Presentation software “Prezi” recently ‘upgraded’ to Prezi Next. The original is now called Prezi Classic. (I reviewed it on the old presentation skills blog a while ago.) New users can’t get to Prezi Classic and presentations made on Prezi Classic won’t play on Prezi Next. So is this a good restart for the one-time New Kid On The Block of presenting software? For the first time in a long time I’ve been asked to do some presentations training focusing on Prezi, so it might just…
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Side note: Is there a difference in how you think about your presentation?
Although Prezi talked for a long time about one of its big advantages was that the big overview board you start your presentation with required you to have thought more about the structure of your presentation than PowerPoint did I have a couple of problems with that. The first obvious one is that the principles of good presentation structure apply to any software (and none!), so there’s nothing to stop you using the approach of know-what-you’re-doing-before-you-start-clicking for PowerPoint too (and in fact you should!).
The second is that moving from Prezi Classic to Prezi Next seems to have abandoned that idea, given that it’s now pretty much all template driven!
I’ve seen some great presentations made using Prezi and I’ve seen some bloody awful stuff – all it did was replace death by bullet point with death by sea-sickness, and looking at the zillion-and-one templates Prezi Next offers you when you try to start writing a new presentation, (almost) all they expect people do to in a Prezi presentation is something very PowerPoint-like, just using a different slide transition. Instead of moving from slide to slide in the traditional way you slide around a big overview. (There’s one cool feature though, in that you can jump around the overview in a way that allows you to skip un-necessary bits of your presentation that’s a bit easier than it is in PowerPoint or Keynote.)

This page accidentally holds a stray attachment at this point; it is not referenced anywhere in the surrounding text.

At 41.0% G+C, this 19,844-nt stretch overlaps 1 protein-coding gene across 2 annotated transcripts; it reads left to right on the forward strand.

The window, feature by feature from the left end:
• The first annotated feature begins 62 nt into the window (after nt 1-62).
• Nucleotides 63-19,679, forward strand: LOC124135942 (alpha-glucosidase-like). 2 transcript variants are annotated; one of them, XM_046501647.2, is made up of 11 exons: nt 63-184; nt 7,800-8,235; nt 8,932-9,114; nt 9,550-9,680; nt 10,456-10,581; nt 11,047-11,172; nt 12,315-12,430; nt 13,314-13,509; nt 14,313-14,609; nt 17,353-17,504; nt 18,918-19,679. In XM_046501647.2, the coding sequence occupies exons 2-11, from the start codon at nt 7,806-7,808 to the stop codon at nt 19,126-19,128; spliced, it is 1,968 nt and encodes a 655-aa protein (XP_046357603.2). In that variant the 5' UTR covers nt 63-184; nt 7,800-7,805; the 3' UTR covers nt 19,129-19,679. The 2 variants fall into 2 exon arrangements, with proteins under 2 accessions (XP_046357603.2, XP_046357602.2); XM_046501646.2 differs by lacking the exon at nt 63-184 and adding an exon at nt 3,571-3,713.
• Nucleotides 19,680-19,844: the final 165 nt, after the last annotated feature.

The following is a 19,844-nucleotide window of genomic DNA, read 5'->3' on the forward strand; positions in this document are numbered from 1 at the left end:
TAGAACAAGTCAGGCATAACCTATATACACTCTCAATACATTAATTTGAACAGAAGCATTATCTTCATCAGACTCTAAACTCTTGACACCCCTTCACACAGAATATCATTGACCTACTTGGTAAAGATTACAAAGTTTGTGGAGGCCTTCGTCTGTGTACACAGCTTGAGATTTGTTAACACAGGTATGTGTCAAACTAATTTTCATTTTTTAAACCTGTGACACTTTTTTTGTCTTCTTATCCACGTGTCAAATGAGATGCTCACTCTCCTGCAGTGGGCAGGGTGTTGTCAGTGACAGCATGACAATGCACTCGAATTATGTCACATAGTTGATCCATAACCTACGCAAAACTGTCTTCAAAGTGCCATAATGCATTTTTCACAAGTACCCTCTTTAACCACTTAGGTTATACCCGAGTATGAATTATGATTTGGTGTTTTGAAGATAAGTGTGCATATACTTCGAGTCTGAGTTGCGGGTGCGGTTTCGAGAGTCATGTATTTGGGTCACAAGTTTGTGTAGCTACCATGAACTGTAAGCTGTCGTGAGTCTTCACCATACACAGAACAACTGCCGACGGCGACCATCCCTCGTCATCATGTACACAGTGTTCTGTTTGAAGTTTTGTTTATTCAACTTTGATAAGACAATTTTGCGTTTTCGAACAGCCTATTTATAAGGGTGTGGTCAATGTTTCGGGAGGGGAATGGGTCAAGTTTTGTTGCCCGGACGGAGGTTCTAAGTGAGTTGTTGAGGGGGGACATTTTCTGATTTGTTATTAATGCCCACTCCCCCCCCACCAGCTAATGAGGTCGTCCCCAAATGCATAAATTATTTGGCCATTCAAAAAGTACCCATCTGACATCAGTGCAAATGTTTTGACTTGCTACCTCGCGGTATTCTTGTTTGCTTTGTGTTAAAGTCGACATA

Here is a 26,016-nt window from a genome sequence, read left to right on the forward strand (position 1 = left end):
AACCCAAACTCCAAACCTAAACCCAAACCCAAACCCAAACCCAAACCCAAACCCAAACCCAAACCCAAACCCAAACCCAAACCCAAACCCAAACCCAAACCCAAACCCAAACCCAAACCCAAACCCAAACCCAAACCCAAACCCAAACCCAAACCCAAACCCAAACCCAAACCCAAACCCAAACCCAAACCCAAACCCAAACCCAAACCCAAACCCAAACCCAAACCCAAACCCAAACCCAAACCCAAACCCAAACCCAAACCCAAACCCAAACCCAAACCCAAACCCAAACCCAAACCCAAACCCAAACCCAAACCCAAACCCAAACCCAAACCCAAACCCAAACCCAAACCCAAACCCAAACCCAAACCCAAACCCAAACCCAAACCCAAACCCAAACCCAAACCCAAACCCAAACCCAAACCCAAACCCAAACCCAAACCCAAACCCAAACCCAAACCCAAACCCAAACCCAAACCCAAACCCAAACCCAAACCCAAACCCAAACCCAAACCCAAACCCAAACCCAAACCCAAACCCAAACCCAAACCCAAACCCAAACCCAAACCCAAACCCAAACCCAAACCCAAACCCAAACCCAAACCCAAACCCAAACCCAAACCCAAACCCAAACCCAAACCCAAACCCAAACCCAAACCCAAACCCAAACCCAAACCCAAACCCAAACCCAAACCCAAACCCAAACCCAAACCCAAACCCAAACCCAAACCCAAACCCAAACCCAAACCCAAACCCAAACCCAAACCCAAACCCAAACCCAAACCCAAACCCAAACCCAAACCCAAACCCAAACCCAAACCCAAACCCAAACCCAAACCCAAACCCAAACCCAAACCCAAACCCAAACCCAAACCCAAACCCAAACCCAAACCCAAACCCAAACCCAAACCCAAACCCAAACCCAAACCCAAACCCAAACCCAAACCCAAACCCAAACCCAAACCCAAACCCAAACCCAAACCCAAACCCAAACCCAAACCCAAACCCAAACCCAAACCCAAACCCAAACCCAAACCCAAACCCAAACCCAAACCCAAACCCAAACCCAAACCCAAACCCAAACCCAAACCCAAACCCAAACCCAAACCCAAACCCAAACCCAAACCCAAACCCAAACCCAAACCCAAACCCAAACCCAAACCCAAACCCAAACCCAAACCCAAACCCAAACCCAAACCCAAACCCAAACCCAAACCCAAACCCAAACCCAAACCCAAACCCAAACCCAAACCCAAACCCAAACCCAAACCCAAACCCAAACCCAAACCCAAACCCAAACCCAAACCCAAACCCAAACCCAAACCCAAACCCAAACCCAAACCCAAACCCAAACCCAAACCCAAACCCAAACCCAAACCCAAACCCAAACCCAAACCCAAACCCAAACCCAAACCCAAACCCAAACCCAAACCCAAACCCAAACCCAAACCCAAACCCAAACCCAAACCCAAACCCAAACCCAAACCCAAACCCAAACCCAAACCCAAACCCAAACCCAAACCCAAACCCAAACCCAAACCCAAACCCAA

With that limitation, the advantage of Prezi Next seems to lie in its interface – is it quicker/easier/better than PowerPoint when it comes to making decent ‘slide decks’? The short answer is no – it’s not quicker. Or at least it’s not quicker at first, but once you get the hang of the work-arounds and short cuts it speeds things up quite a bit. The reason is, basically, that Prezi ‘thinks’ of each object as unique. If you make a change in on object (let’s say you change the colour of your font) that change affects that object but only that object. It doesn’t cascade in any other way.
In short, if you change your mind about how you want something to look after you’ve done an hour’s work, you’ve got to go through your work and change each bit manually. Shift-click can make things a little quicker by selecting multiple objects at a time when you’re looking at them, but the limits are pretty clear.
The trick lies in getting thing just right, and then doing repeated copy-paste-edit throughout the rest of your presentation.
[one_half padding=”5px 5px 5px 5px”]Side note 2: What do pro presenters think?
Well I can’t pretend this is a representative sample of all professional presenters ‘cos it’s just the result of a straw poll amongst members of the Professional Speaking Association in the UK on their facebook page, but it’s fun…
- spawn of Satan = 17%